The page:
Baling is the 3rd and almost final step the process of making hay. After the windrows that have been previously raked are deemed dry enough to bale we can start this process. Sometimes depending on weather the baler can follow the rake around the field and bale right after the rake has flipped two windrows into one. Balers are pretty amazing machines they are composed of belts and rollers, which work together to form a bale. The baler picks up the windrows from the field and keeps wrapping the hay around until a bale is formed. Our bales are round and end up being about a thousand pounds, but there are all sorts of different bales big square bales little square bales (you see this more often for horse feed) the size or shape of bale doesn’t matter and the process doesn’t vary the only difference is the type of baler. When running the baler you always have to be paying attention (something that is very difficult for me, as my attention span is quite limited lol), so needless to say I’ve had some mini disasters. Our baler signals when it’s full and a bale can be dumped by a single beep, however that beeping sound is very hard to hear with the noise of the tractor, so you always need to have an eye on the meter that reads how full of hay the baler is. On occasion the baler is signaling me to stop picking up more haying because it has began the tying process, which wraps baler twine around the bale to hold all the hay together, so the bale can be transported, but I miss that signal and keep picking up hay. This is bad because it is hard on the baler, but also you make way bigger bales than the rest and the baler has started the tying process, but hay is still being picked up, so the result is fluffy looking bales because hay is sticking out from every direction under the baler twine. I get quite a hard time when I make my infamous “Big Bales” which are due to me day dreaming when I should be paying more attention. Also, the baling process is where I got the idea for the title of the Haying Series Blogs “Bug Bites and Dirt Tans” because we bale with an open cab tractor and the baler produces a lot of dust, so at the end of the day you are covered in dust and upon first inspection I get quite excited that I got a wicked tan from a day of sitting on the baler, but I’m quite disappointed at night when I shower and my tan disappears!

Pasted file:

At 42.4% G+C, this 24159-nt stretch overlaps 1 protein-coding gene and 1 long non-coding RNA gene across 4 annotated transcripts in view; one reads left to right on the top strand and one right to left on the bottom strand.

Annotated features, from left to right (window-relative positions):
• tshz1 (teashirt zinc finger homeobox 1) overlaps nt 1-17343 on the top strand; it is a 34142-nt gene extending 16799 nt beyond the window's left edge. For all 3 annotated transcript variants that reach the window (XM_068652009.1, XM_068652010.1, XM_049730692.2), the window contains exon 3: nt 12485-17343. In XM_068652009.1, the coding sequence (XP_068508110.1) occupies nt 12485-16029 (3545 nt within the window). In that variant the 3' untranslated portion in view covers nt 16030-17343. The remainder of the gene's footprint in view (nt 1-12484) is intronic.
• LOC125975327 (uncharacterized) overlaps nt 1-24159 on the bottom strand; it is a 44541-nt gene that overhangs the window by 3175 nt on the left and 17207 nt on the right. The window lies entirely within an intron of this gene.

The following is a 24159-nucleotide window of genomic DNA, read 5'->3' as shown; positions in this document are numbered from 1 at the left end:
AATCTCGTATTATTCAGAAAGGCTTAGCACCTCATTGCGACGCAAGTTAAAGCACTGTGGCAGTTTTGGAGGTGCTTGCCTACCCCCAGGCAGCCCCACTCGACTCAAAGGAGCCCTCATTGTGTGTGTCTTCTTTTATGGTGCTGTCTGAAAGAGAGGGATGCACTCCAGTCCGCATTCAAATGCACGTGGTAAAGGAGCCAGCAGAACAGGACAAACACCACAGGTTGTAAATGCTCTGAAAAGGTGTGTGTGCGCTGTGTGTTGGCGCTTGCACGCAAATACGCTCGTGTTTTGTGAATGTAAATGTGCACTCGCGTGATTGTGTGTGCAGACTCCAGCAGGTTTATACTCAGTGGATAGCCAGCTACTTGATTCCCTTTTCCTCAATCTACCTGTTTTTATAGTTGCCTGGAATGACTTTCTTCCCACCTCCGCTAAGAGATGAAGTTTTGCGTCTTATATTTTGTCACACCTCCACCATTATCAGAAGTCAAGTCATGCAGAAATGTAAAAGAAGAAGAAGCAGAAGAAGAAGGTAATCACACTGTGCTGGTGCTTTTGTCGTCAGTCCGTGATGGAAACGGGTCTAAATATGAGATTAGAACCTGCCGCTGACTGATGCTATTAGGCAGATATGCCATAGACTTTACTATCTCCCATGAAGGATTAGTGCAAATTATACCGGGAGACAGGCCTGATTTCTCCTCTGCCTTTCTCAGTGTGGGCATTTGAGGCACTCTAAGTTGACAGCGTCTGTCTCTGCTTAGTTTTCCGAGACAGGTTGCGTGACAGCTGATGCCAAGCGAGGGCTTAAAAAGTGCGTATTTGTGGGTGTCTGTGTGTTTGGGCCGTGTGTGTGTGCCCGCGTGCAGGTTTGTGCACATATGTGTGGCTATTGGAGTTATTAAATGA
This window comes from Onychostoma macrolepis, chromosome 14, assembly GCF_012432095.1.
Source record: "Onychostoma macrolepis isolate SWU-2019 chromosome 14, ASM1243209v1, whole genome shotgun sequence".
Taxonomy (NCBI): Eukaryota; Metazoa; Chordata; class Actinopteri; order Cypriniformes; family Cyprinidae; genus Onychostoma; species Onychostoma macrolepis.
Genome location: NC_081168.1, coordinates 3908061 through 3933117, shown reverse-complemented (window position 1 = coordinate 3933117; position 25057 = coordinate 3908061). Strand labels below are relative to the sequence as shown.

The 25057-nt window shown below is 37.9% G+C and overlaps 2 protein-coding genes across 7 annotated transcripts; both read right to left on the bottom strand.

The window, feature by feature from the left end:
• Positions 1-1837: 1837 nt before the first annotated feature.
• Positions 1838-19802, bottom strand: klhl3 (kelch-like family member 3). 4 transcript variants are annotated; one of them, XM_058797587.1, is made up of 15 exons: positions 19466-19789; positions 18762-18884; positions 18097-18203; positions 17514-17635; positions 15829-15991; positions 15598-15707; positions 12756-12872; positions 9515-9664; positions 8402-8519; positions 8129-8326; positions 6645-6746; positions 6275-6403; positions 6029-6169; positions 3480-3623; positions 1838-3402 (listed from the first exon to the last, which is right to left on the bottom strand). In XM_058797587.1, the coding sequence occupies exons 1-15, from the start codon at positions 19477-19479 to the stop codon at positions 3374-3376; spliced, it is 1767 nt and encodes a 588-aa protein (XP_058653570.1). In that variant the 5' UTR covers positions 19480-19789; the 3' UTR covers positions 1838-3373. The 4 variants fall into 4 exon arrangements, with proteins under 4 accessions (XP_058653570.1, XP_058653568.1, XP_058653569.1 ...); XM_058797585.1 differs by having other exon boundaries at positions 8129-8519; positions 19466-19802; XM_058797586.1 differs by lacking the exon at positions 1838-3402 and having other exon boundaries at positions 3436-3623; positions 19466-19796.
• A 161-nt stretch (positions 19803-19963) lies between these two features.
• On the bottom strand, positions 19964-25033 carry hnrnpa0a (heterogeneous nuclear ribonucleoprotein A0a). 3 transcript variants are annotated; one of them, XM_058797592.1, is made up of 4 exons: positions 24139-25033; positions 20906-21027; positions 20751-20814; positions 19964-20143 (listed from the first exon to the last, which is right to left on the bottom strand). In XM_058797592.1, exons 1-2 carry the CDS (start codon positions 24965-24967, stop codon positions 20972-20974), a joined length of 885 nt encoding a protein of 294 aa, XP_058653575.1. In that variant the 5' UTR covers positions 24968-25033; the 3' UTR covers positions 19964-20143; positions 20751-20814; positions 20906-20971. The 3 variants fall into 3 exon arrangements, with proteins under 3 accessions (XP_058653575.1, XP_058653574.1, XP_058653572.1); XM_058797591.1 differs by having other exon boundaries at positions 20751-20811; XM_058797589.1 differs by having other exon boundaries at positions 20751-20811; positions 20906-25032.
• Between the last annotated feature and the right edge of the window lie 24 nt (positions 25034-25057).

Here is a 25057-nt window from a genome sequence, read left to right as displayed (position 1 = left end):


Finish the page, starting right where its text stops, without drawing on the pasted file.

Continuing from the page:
These picture are from when Dad and I were replacing the belts on the baler to try and ensure a smooth baling season and to help prevent breakdowns and down time. I quite enjoyed myself because I had to crawl inside the baler and wrap belts around the appropriate rollers and in the proper pattern.